Get to know the women who’ve wielded the power of fashion and brought about change with this illustrated biography that features twenty-five of history’s most influential fashion icons.
Throughout time, daring women have made fashion choices that have altered the course of history. From Marie Antoinette, who wore a hairstyle as large as her presence, to Coco Chanel, who imagined a world without rib crushing corsets and heavy gowns, to Katharine Hepburn, who walked around the studio in her underwear when studio executives refused to let her wear her then-scandalous jeans, these women were mavericks as well as rebellious icons.
Their fashion choices mirrored and redefined what it meant to be a woman in their era. They didn’t follow trends or cultural conventions, but instead set the course with their own style. Their brave and inventive fashion choices paved the way for female empowerment.
Featuring hairstyle tips, DIY projects, inspiration boards that break down each icon’s style, and illustrated timelines that cover the evolution of pants, skirts, the little black dress, and more, Fashion Rebels: Style Icons Who Changed the World through Fashion invites readers to treat fashion as an act of fearless creativity—and even become fashion trailblazers themselves.
Carlyn Cerniglia Beccia is the award-winning author and illustrator of three children’s nonfiction books: Raucous Royals, Who Put the ‘B’ in the Ballyhoo, and I Feel Better With a Frog in My Throat. She has received the Golden Kite Honor, the Cybil Award, and the International Reading Association’s Children’s and Young Adult Book Award. She teaches digital painting throughout the United States and is the author of the bestselling Digital Painting for the Complete Beginner. She lives north of Boston. You can find out more via her website at CarylnBeccia.com.
Beccia spotlights influential women from 69 B.C.E. to today who "didn't just change the world of fashion" but "used fashion to change the world." Hoping to enlighten young readers to the fact that women weren't always as free as Lady Gaga to "wear slabs of meat or Kermit the Frogs" and "call it a dress," Beccia looks to women who changed the course of history by what they famously chose—or refused—to wear. What sets Beccia's inspirational annals of fashion apart from similar biographical collections is the interactive nature of her account, which includes a lighthearted quiz to determine what style icon one most identifies with (say, Ellen DeGeneres or Audrey Hepburn), DIY instructions on how to craft an 18th-century choker à la Marie Antoinette, and directions to re-create famous hairstyles like those of Josephine Baker or Marilyn Monroe. Add in fascinating illustrated histories of iconic garments, such as pants or the little black dress, and riveting, take-no-prisoners fashion tales, such as how Katharine Hepburn walked out of her dressing room in only her silk underwear after studio executives stole her pants in a vain effort to make her wear a skirt, for an exceptionally engaging experience. From Cleopatra to Brittney Griner, Beccia's empowering snapshots show how women from all walks of life can and have used fashion to command; not to be missed. (notes, bibliography, glossary)(Nonfiction. 8-14)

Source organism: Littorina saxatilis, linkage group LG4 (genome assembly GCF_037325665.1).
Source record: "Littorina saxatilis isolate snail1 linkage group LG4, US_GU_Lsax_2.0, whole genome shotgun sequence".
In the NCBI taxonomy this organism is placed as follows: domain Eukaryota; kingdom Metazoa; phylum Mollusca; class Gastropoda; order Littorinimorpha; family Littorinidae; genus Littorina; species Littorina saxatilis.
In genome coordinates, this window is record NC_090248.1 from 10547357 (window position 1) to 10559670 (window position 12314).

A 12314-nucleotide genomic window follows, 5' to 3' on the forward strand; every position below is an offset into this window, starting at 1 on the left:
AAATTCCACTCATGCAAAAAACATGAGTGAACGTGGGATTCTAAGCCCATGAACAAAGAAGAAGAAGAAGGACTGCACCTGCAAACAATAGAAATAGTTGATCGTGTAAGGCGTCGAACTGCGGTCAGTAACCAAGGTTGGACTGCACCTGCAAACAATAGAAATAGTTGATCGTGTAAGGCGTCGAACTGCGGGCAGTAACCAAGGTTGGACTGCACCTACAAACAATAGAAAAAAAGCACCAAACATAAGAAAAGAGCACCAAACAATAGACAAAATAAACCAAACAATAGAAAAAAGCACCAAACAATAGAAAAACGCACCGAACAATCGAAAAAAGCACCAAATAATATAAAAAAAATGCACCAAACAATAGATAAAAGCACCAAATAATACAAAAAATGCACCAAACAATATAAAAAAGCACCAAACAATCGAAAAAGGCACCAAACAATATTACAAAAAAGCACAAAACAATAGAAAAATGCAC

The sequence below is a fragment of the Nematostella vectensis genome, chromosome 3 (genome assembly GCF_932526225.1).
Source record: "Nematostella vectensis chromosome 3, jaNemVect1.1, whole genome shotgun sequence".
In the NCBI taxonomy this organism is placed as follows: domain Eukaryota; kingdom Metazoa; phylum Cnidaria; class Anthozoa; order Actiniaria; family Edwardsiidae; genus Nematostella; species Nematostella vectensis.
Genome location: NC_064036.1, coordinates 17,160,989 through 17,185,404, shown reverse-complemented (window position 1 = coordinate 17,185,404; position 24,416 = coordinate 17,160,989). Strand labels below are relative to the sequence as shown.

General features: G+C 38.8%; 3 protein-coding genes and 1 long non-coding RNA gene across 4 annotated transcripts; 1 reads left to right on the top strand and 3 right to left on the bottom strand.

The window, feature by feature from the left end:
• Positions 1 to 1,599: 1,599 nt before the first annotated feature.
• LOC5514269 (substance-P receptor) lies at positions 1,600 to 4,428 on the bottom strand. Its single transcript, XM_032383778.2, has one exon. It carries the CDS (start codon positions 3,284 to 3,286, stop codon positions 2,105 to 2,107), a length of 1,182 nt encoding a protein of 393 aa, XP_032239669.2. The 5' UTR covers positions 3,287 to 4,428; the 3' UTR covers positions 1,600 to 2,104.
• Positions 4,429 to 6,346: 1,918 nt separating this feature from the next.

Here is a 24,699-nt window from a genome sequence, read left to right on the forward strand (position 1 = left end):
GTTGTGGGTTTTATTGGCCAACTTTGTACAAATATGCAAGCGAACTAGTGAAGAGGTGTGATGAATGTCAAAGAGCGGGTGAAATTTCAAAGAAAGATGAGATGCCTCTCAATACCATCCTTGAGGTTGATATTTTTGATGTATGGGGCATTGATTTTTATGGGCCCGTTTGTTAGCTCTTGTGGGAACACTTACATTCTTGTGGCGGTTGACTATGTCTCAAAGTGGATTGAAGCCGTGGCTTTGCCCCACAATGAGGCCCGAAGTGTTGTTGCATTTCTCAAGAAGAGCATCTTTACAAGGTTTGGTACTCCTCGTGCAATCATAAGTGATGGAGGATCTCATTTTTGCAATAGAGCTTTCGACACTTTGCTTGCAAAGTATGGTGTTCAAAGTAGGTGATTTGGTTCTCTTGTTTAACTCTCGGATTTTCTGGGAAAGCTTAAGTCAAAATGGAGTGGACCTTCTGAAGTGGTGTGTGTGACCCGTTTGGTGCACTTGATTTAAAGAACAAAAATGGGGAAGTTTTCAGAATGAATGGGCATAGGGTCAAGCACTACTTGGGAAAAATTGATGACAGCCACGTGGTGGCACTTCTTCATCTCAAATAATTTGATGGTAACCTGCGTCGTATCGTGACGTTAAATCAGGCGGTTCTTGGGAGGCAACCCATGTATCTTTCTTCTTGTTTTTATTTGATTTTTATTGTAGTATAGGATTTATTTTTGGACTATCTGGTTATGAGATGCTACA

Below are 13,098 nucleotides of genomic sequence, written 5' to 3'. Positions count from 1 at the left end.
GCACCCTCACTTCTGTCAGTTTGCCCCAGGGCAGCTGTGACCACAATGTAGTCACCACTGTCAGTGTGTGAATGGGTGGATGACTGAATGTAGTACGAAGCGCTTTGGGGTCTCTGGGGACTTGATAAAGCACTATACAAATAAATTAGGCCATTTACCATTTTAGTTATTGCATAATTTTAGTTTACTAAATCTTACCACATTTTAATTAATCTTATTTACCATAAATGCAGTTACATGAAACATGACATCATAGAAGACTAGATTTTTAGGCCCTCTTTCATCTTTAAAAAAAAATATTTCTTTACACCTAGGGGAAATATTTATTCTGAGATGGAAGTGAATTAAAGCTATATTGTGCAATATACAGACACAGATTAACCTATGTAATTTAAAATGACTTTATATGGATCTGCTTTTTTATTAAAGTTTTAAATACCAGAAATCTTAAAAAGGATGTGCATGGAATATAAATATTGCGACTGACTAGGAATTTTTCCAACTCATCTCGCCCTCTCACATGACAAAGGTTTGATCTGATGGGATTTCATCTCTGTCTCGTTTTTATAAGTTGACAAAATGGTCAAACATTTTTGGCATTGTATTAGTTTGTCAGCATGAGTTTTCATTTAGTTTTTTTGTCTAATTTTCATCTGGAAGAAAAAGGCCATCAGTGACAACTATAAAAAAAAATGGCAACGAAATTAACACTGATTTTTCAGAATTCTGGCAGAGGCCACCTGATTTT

– Kirkus Reviews
Cleopatra and Elizabeth I wielded power that allowed them to dress as they wished without much opposition. Marie Antoinette, with her mile-high hair, discovered that there was a downside to that. Today, pop stars have created a world where pretty much anything goes, often to the distress of parents. Good news! Aimed at grades 4-6, this book is designed to be informative and interactive, as well as very “cool”. I found it fascinating and fun, and I think lots of parents will find it to be common ground with their young rebels. Fashion guru Iris Apfel moves the contents into the world of philosophy: “When you don’t dress like everybody else, you don’t have to think like everybody else.” Lemons into lemonade?
– Retailing Insight
Students who pick up this book will find a treasure trove of history and fashion advice within its pages. Beginning with the original fashionista, Cleopatra, and spanning history to modern day style icons Tavi Gevinson and Mary Kate and Ashley Olsen, this book hits all the biggies. Much of the book contains brief fashion histories of 25 figures, but there are also special instructions on how to replicate certain styles, a full page layout of each person's most iconic looks, and individual style tips from some of the women. Illustrations are provided in b&w sketches reminiscent of couture drawings. The book places a heavy emphasis on finding one’s own style, one that reflects one's inner core. The greater message is that fashion is only as important as the way it is used, and that a person's sense of style should not in any way define that person. The only addition that might have contributed additional interest would have been some color plates, especially for the fashion breakdowns. However, a detailed footnote section provides more than enough additional resources for readers who want to dive further into the world of fashion. Bibliography. Glossary.